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Re: Why doesn't the United States make both English and Spanish as official languages?

Sun Nov 25, 2018 7:14 pm

I think it's very favorable for Americans to be bilingual because it increases the chances of getting a job and makes the bilingual person an attractive professional for companies.
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seb146
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Re: Why doesn't the United States make both English and Spanish as official languages?

Sun Nov 25, 2018 8:19 pm

cedars747 wrote:
I think it's very favorable for Americans to be bilingual because it increases the chances of getting a job and makes the bilingual person an attractive professional for companies.


In liberal areas, yes. In conservative areas, no.

I live in a very conservative county in Oregon. We have, at times, four ocean going cargo ships in port, loading up on wood. Crews from those ships come and shop, often using their native language to have private conversations. We have a crew in port now from India, Sri Lanka, Bangladesh part of the world. Some of us don't care. Others give them the stink eye and move out of their way, muttering bad things about them.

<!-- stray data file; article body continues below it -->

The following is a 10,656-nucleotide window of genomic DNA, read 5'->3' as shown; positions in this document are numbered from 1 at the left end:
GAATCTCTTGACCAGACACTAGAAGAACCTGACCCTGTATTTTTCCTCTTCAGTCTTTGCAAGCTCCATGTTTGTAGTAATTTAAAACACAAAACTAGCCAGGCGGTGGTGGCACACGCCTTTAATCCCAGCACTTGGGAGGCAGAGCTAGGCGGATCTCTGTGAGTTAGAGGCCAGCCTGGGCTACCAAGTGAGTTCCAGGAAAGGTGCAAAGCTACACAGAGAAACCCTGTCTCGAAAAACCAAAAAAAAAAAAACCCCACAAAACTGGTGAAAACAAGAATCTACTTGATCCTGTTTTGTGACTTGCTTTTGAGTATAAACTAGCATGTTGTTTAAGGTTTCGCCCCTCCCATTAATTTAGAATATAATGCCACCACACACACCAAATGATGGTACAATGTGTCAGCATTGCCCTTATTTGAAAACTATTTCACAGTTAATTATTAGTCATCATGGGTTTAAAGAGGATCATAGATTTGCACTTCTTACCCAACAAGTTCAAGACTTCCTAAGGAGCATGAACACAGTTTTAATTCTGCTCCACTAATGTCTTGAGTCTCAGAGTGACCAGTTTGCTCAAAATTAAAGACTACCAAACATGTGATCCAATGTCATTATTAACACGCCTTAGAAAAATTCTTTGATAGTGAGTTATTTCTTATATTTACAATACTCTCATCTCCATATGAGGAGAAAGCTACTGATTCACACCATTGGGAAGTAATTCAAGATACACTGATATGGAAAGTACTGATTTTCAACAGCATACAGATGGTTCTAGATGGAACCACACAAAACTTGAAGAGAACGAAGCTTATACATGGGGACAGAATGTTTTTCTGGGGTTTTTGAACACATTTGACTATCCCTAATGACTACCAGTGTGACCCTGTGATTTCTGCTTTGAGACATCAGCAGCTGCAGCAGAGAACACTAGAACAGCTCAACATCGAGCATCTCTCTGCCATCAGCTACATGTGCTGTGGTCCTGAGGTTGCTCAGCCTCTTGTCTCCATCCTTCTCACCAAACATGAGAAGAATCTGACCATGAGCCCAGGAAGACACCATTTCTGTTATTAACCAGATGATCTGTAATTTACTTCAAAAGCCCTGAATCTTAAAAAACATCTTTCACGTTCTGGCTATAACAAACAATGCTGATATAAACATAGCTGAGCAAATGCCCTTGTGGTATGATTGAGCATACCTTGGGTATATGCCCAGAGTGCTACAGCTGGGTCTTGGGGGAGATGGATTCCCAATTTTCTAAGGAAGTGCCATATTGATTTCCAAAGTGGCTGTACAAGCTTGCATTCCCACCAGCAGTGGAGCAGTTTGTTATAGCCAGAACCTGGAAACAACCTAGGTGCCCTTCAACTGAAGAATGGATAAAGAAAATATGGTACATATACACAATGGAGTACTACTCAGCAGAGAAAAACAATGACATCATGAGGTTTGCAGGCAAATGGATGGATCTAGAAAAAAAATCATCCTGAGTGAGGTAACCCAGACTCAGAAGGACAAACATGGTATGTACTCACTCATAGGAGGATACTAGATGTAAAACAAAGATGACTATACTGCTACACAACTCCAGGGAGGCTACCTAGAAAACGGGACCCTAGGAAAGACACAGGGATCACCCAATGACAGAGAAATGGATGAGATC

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Re: Why doesn't the United States make both English and Spanish as official languages?

Mon Nov 26, 2018 9:35 pm

seb146 wrote:
cedars747 wrote:
I think it's very favorable for Americans to be bilingual because it increases the chances of getting a job and makes the bilingual person an attractive professional for companies.


In liberal areas, yes. In conservative areas, no.

I live in a very conservative county in Oregon. We have, at times, four ocean going cargo ships in port, loading up on wood. Crews from those ships come and shop, often using their native language to have private conversations. We have a crew in port now from India, Sri Lanka, Bangladesh part of the world. Some of us don't care. Others give them the stink eye and move out of their way, muttering bad things about them.